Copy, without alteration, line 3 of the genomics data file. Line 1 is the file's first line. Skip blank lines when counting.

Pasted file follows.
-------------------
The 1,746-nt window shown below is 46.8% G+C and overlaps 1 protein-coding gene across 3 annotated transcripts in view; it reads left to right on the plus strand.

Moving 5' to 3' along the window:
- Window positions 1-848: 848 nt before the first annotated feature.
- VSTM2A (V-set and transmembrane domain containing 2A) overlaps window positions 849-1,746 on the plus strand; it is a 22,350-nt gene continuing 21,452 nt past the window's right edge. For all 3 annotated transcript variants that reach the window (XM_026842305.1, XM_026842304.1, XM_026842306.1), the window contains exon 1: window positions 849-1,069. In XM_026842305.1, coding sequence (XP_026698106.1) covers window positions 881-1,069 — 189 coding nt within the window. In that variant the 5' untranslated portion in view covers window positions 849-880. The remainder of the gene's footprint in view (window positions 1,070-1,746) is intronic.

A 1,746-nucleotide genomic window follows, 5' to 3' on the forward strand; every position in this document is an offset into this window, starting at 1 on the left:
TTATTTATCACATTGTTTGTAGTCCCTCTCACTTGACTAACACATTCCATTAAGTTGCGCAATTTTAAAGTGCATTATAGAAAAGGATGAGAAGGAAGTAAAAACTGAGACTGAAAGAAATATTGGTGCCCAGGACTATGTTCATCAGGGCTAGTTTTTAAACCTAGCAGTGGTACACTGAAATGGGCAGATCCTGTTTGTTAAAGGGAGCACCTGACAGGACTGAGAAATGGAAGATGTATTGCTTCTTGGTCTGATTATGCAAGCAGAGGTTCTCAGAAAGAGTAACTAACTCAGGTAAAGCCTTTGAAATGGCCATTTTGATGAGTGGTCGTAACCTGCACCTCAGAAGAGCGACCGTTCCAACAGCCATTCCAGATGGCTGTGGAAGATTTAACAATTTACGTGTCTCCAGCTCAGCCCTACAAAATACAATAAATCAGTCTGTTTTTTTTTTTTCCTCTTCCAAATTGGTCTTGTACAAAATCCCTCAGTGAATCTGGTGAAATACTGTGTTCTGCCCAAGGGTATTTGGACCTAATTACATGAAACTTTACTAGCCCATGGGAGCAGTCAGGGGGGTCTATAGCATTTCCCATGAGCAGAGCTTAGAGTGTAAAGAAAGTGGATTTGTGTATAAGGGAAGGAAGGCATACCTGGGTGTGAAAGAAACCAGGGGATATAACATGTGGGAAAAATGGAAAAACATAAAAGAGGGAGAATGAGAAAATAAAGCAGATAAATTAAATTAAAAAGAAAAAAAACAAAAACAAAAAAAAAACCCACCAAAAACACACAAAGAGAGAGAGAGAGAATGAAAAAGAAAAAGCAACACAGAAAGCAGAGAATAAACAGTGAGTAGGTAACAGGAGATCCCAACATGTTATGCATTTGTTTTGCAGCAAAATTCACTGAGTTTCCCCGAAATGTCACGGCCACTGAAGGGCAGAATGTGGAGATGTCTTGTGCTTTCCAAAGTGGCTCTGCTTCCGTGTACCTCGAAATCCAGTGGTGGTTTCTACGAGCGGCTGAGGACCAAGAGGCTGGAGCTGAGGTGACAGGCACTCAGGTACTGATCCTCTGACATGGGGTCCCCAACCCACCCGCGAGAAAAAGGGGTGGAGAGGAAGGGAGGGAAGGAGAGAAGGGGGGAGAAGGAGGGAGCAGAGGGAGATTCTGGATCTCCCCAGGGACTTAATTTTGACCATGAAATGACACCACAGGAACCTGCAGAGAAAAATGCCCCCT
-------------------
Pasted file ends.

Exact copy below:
- Window positions 1-848: 848 nt before the first annotated feature.